TALLAHASSEE, Fla. – Three days into fall camp, Florida State’s offense under Kendal Briles is still a work in progress.
But Briles, Florida State’s new offensive coordinator, likes where the Seminoles are headed.
And, appropriately, he intends to get there quickly.
“All gas, no brakes,” Briles said Sunday in his first meeting with the local media. “We’re full-throttle right now.”
Watch: Kendal Briles interview, August 4
Hired from Houston late last year, Briles came to Florida State with one goal in mind:
“To get this (program) back where it needs to be,” he said.
Briles figures to be a big part of that.
Just 36 years old, Briles has been around football his entire life and has already logged an 11-year coaching career that includes stops at Baylor, Florida Atlantic and Houston.
And wherever Briles goes, yards and points seem to follow.
In four full seasons as a primary play-caller – two at Baylor, one at FAU and Houston – Briles’ offenses have averaged more than 535 yards and nearly 42 points per game.
That can’t help but sound enticing to Florida State fans, who are anxious to see the Seminoles’ offense get in gear.
Briles brings a different style of hurry-up offense to Tallahassee but believes the speedy foundation the Seminoles laid in Year 1 under coach Willie Taggart will be a benefit.
“I think them transitioning from (a “pro-style” offense) last year has helped us from a tempo standpoint,” he said. “Obviously, we came in and it is a whole new terminology and a whole new system with the way that we call everything, the way that we signal.”
But that doesn’t mean that Briles expects a difficult transition.
For one thing, he’s found his new players to be as sharp as they are talented.
And seeing glimpses of what this offense can do seems to have a way of making players want to learn the ins and outs as best they can.
“They want to be successful. They are eager to learn,” Briles said. “I think they are having real fun. We are in a good spot now. We just have got to continue to get better.”
He’s already made believers out of players on both sides of the ball.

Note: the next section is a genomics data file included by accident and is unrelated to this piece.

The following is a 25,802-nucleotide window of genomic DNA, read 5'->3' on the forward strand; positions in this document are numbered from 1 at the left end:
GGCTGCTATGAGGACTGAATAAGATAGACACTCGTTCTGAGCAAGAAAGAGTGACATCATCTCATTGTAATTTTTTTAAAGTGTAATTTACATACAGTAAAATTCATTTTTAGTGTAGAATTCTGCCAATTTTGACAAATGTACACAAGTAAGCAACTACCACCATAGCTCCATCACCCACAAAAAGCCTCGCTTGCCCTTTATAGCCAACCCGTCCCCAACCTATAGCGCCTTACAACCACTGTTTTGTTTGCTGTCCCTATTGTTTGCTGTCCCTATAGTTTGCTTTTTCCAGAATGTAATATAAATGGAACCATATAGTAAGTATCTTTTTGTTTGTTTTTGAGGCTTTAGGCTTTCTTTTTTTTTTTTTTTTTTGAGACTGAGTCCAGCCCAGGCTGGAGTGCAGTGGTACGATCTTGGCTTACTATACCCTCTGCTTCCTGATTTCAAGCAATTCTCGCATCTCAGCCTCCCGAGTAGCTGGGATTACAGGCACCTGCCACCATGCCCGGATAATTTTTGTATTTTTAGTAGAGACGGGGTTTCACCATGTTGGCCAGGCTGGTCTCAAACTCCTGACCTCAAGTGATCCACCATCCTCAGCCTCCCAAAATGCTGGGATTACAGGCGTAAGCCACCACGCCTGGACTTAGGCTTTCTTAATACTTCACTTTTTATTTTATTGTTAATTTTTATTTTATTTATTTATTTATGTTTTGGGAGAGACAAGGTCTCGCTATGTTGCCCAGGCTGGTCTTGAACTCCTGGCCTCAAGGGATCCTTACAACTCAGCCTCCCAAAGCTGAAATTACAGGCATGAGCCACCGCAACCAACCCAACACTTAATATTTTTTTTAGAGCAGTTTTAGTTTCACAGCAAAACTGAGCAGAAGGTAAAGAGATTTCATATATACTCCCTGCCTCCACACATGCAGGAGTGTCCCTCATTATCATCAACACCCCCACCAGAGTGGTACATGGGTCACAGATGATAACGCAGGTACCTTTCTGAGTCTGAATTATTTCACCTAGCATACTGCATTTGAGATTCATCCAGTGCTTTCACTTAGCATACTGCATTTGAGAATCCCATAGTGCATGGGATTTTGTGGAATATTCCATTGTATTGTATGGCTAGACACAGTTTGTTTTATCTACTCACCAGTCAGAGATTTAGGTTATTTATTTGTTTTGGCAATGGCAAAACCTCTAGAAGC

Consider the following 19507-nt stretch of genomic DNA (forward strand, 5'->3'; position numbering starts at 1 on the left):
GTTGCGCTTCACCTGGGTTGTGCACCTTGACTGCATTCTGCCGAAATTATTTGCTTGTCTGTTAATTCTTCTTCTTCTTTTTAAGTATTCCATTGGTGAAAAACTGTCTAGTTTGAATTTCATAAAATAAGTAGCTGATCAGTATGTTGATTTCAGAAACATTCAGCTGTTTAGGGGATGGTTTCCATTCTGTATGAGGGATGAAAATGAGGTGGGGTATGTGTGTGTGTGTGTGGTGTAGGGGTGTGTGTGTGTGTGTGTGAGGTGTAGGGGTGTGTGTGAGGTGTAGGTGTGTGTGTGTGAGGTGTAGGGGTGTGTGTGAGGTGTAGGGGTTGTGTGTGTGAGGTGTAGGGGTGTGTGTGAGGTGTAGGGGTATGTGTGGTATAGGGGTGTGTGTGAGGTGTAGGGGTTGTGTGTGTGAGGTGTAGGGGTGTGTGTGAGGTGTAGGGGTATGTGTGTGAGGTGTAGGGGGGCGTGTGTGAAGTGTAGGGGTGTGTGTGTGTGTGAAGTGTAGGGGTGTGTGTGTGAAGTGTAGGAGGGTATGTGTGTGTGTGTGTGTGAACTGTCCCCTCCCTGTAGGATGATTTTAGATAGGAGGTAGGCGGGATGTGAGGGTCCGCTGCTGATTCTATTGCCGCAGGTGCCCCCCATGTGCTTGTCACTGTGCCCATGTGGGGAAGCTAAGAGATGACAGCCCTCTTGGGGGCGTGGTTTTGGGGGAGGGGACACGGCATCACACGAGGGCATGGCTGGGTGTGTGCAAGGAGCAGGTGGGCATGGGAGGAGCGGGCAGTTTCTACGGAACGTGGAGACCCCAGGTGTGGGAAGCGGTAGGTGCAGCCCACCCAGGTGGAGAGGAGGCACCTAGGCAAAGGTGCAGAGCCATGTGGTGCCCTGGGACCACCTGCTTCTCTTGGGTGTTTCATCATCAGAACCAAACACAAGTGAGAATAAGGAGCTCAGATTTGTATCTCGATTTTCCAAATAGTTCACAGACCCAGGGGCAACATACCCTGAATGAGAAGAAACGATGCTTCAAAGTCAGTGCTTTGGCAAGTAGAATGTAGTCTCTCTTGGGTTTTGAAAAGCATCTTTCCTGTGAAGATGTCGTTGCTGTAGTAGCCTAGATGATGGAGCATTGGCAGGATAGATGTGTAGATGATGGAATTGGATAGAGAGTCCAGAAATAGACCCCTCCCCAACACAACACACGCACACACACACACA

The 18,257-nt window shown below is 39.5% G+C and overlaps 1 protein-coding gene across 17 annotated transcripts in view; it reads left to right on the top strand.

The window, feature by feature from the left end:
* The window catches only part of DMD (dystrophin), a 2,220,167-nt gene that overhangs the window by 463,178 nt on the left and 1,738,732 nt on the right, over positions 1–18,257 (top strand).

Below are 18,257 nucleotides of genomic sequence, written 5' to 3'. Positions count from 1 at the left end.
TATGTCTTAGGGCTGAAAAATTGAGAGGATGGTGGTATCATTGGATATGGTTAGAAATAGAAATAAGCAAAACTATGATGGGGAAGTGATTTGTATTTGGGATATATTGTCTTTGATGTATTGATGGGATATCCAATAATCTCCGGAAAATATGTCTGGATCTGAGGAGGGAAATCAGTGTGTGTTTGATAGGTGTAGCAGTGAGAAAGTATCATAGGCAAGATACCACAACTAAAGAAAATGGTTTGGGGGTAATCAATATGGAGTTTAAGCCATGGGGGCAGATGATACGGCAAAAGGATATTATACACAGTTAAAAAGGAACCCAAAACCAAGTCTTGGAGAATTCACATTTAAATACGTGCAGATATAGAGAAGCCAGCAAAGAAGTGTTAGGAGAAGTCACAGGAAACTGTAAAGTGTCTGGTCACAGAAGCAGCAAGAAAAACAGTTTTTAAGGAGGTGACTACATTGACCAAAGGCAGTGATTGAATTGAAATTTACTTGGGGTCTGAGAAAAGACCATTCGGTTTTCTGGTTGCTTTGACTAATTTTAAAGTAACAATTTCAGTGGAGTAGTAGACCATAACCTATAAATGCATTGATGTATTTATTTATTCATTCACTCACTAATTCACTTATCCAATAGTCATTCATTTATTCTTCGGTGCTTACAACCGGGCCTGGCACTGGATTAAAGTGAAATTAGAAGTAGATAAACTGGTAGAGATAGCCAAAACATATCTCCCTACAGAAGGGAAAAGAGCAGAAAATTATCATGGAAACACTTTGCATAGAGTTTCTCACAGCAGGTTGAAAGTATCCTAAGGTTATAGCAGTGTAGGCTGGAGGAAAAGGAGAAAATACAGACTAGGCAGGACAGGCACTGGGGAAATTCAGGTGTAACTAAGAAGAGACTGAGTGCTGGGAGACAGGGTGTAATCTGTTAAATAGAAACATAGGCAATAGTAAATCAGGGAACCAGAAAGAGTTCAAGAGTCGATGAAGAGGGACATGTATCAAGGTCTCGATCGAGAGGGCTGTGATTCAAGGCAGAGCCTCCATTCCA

Receiver Tamorrion Terry called Briles “a great OC” who “brings the energy” and “brings the swag.”
And defensive tackle Marvin Wilson recalled a story from spring camp that showed exactly how devastating Briles’ play-calling can be.
Wilson had just brought down running back Cam Akers in the backfield and looked over to the offensive sideline to let Briles hear about it a little bit.
“I try to trash-talk him every now and then,” Wilson said with a smile.
Briles, though, had an answer.
“He was like, ‘Yeah, watch this,’” Wilson continued. “And he threw an 80-yard bomb down to Terry.”
Dialing up 80-yard touchdowns on-demand might be a big ask, but Briles is plenty confident in his offensive philosophies.
And he believes that, over the next few weeks, his players will be confident in what they’re doing.
But first, he intends to dial up the intensity – mentally and physically – as the Seminoles enter their first full week of fall camp.
“We’re going to start putting a little bit on them,” he said. “It’s going to make it a little bit tough on them, but that’s going to pay off later.”
Especially since, in Briles’ estimation, the Seminoles’ skill positions are loaded with top-tier talent.
And Briles would know, having coached future NFL draft picks Terrance Williams, Corey Coleman and Kendall Wright, among others.
Asked specifically about Florida State’s receiving corps, Briles admitted that the Seminoles aren’t quite as deep at the position as he’d like.
But in his next breath, unprompted, Briles said that the receivers he has are, “really, really good ones,” and that, when factored in with the running backs and tight ends, the Seminoles might have the most talented group of skill-position players he’s been around.
“We have really, really good skills,” he said. “So it’s up to us to put them in position to make plays.”
Extra highlights: Keith Gavin had an active day, making one of the day’s early big plays with a toe-tapping grab on the sideline. … Freshman Dontae Lucas is off to an impressive start. He’s consistently drawing steady praise from teammates during and after practice, and the Miami native has already worked his way into the rotation for first-team reps at right guard. … Nolan McDonald is on the move. The former quarterback – and the brother of FSU tight end Camren McDonald – is now working with the defensive backs and wearing jersey No 41. … The Seminoles devoted a significant amount of time to punts and punt returns, with Logan Tyler really getting ahold of a few attempts. Keyshawn Helton and freshman Travis Jay rotated return duties. … Jordan Travis and Adarius Dent connected for one of the better plays of the latter portion, with Dent beating his defender one-on-one, then making a pretty over-the-shoulder catch as he fell into the back of the end zone.